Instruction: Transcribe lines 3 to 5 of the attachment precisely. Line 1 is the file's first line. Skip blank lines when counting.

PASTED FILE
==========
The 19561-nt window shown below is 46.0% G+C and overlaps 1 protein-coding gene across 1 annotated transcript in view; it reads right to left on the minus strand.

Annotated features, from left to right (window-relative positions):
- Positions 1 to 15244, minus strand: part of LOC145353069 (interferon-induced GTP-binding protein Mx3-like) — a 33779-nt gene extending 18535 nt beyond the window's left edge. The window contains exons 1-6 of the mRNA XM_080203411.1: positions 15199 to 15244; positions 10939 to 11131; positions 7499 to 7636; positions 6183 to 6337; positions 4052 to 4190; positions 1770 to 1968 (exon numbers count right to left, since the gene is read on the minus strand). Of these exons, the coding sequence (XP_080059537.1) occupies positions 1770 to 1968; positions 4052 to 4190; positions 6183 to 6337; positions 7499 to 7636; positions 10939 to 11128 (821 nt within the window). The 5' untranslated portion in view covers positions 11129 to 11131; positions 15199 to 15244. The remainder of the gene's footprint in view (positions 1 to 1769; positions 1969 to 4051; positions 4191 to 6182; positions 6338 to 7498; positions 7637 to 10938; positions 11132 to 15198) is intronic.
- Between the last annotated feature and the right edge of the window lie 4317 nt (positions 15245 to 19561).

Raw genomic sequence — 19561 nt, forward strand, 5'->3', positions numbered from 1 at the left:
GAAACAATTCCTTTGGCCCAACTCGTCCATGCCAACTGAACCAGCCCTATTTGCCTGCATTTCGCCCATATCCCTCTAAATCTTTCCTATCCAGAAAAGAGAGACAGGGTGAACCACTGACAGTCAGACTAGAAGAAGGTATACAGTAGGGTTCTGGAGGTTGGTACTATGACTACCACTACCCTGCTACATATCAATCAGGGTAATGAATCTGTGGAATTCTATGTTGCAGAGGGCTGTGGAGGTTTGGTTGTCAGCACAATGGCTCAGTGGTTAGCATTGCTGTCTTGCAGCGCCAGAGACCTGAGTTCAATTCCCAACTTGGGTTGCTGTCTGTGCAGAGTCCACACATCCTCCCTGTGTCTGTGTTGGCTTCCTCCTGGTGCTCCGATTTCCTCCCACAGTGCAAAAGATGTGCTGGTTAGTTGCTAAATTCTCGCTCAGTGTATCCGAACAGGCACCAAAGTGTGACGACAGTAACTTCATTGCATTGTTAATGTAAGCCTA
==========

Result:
- Positions 1 to 15244, minus strand: part of LOC145353069 (interferon-induced GTP-binding protein Mx3-like) — a 33779-nt gene extending 18535 nt beyond the window's left edge. The window contains exons 1-6 of the mRNA XM_080203411.1: positions 15199 to 15244; positions 10939 to 11131; positions 7499 to 7636; positions 6183 to 6337; positions 4052 to 4190; positions 1770 to 1968 (exon numbers count right to left, since the gene is read on the minus strand). Of these exons, the coding sequence (XP_080059537.1) occupies positions 1770 to 1968; positions 4052 to 4190; positions 6183 to 6337; positions 7499 to 7636; positions 10939 to 11128 (821 nt within the window). The 5' untranslated portion in view covers positions 11129 to 11131; positions 15199 to 15244. The remainder of the gene's footprint in view (positions 1 to 1769; positions 1969 to 4051; positions 4191 to 6182; positions 6338 to 7498; positions 7637 to 10938; positions 11132 to 15198) is intronic.
- Between the last annotated feature and the right edge of the window lie 4317 nt (positions 15245 to 19561).

Raw genomic sequence — 19561 nt, forward strand, 5'->3', positions numbered from 1 at the left: